Journals

Do you keep a journal?

At one time I kept a journal that I wrote all my feelings in, dreams, strange ideas, thoughts, opened myself up and let it all flow…

…then someone I trusted read it…and got very angry with me because of the words I had written. So I deleted everything from my computer, I burned the notebook, and I made a resolution:  NEVER KEEP A JOURNAL AGAIN!

But,

over the years, the need to get some fuzzy stuff down, to jot story ideas, excerpts of fiction or poetry that feed my soul, notes on what I saw that day, or people I witnessed being people, human’s who carried a story around with them, one I could imagine if I took the time and let my mind run, run, run….so journaling has become part of my life again for the past few years. I do not use it to express inner feelings, disenchantments with every-day life or any of the like, except if it has to do with writing my novel or my short stories.

The journal has become more of an expression that keeps the momentum of writing going, no matter what my frame of mind might be. I hate my story, I love my story, it doesn’t matter, this will help me get by. For a few weeks I’ve let it slip by, not adding to the blank pages anything but my hollow stares. And my novel writing had slowed down to a decrepit pace, of like zero to none words a day with only one or two passing thoughts added. But I picked it up this weekend with new resolve. It feels heavy and real, the journal itself, which makes me feel like the words I’ve hand-written within have some weight that will make a difference somewhere…or maybe none at all. And it doesn’t matter.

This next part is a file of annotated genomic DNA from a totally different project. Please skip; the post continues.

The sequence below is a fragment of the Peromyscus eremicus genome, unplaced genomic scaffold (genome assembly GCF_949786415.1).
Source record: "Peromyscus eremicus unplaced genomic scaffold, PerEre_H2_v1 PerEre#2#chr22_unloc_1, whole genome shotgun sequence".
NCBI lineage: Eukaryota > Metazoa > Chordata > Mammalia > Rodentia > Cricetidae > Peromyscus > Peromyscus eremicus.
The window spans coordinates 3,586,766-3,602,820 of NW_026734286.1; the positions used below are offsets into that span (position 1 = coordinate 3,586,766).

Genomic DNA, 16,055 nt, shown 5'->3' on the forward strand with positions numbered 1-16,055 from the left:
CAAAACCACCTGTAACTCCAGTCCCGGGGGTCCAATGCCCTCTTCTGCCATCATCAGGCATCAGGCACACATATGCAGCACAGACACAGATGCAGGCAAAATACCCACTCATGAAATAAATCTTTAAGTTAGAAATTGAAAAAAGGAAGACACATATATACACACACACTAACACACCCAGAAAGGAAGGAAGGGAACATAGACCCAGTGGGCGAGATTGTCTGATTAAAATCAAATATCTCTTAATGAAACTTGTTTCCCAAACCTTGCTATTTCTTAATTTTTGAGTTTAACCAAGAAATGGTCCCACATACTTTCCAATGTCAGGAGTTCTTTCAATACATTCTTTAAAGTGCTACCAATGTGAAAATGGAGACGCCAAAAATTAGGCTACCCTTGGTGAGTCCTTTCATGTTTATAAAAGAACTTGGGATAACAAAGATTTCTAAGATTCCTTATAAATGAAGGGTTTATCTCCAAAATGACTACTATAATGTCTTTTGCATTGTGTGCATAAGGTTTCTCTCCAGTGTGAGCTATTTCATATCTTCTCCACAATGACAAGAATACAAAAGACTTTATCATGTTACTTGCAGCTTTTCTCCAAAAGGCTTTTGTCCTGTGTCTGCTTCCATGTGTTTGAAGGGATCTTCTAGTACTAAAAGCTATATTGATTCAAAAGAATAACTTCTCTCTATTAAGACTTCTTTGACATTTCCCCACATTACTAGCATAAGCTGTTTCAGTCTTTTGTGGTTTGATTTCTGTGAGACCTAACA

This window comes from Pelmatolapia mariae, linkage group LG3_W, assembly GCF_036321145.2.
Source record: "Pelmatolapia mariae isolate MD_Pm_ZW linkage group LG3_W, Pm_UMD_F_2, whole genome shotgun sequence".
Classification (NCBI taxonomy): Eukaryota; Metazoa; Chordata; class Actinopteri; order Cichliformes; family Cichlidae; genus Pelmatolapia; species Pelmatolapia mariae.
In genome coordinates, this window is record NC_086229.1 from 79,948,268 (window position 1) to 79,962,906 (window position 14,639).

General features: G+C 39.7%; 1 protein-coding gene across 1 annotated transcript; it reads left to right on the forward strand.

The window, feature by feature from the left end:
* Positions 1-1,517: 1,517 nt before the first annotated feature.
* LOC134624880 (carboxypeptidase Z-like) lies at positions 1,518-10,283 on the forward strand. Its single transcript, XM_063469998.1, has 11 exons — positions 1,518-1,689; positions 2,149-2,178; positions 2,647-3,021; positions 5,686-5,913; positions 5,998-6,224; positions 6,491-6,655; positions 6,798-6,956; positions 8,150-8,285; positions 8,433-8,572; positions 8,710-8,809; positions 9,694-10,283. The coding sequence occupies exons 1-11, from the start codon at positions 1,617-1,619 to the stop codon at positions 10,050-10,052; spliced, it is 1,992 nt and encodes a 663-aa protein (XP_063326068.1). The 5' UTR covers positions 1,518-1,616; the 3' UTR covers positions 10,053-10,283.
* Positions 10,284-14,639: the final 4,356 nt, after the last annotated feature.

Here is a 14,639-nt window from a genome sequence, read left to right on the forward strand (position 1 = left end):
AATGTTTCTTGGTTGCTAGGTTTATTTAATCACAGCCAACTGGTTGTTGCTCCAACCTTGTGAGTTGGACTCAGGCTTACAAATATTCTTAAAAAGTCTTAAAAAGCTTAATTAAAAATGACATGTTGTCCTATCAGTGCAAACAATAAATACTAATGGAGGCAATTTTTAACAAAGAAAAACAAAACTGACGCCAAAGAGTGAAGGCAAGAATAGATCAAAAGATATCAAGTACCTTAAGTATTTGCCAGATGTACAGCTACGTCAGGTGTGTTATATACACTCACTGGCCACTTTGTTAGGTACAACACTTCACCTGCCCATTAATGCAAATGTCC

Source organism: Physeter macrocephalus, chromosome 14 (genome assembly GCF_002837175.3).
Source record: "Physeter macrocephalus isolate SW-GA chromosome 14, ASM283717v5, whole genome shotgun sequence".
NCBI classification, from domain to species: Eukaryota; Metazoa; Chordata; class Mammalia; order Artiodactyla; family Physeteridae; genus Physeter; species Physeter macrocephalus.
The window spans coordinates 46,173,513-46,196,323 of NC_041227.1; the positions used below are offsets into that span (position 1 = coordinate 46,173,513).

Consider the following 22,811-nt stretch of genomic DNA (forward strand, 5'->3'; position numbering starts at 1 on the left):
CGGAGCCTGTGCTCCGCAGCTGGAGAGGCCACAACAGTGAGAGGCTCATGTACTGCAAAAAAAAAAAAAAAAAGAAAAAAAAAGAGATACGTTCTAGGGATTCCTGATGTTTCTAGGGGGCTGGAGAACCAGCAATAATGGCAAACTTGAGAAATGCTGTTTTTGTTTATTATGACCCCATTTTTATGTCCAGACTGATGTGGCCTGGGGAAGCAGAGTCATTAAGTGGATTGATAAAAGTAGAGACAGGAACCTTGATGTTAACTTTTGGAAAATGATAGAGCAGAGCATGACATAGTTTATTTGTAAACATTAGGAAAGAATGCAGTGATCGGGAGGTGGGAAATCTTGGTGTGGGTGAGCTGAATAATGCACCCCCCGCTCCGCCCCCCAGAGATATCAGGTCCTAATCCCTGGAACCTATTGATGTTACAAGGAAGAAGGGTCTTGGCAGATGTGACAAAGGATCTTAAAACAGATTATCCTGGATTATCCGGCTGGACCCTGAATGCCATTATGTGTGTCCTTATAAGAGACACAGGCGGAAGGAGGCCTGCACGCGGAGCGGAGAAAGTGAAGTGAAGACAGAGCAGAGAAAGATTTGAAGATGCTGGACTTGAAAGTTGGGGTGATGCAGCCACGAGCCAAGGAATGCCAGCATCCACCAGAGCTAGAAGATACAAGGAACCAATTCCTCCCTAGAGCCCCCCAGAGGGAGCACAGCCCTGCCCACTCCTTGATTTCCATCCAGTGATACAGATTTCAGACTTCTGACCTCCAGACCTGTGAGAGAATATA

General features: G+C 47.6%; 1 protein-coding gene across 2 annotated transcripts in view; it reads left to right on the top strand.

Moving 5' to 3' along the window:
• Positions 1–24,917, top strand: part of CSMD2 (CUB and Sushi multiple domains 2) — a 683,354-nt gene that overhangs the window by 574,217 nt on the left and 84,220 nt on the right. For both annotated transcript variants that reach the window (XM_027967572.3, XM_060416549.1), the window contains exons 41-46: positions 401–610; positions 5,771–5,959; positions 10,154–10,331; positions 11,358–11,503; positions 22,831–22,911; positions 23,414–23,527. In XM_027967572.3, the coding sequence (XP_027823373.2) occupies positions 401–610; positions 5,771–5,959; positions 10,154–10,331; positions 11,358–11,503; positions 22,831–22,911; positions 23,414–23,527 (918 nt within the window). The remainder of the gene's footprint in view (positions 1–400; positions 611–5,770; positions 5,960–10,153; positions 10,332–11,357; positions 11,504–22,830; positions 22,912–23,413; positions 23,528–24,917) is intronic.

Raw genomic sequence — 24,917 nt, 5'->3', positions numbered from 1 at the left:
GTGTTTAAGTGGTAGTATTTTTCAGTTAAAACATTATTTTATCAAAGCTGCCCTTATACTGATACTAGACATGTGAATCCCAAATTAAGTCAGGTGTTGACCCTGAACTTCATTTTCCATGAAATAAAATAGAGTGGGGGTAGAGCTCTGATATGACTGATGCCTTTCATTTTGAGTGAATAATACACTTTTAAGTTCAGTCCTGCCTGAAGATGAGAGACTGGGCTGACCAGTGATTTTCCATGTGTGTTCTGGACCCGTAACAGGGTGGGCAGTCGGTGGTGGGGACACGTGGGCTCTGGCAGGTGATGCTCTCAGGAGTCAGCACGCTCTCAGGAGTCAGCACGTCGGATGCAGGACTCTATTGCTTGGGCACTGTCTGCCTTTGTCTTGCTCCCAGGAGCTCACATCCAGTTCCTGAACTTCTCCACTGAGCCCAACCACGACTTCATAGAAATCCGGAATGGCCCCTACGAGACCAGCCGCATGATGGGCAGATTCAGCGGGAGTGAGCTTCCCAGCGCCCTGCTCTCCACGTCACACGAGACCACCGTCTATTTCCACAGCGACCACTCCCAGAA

Sometimes I let some personal stuff slip in, the stuff I know no one will hate me for after I’ve gone and they take this black book out and decide to look into me. Like this morning’s entry which went something like this:

July 18.2012

Could not sleep during the night, partly because of the heat (even though the air was on) and partly because I just wasn’t tired. My mind wasn’t racing, my legs felt fine (sometimes they itch or twitch) so I’m not sure what it was, but I got up around 1 am or so and came downstairs and read and wrote into my novel manuscript. I feel I may have focus now. My daughter, words of wisdom from a 16-year-old, said to me last night, “Why don’t you finish that story? Don’t give up on it, it’s really good.” (She’d read my first draft in progress a few months ago). “Even if you get another job, you could do both.”

And so I can.

Feel a bit more inspired to dig into blogs again too, especially Disenchanted Twilight, which I sometimes feel I should rename, though disenchantment is part of me, so perhaps it is fine.

~End of entry

If you keep a journal, what do you put into it? Feel free to share.

image: Disenchanted Twilight

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Beautiful words by Lisa Chapman…

Just Under the Surface

The hour is late between us

Darkness intrudes

Our light obscured by our own shadows

Flashes of memory crave the light

Restore! Restore!

We swim for shoreline

Only to be shoved further out to sea

We made our start amongst the brilliance of stars

Believing our love built on solid ground.

Only to discover it was upon sinking sand.

~Lisa Chapman 2012

Inspired by: Disenchanted Twilight post
Photograph: Flickr/Symmetry Mind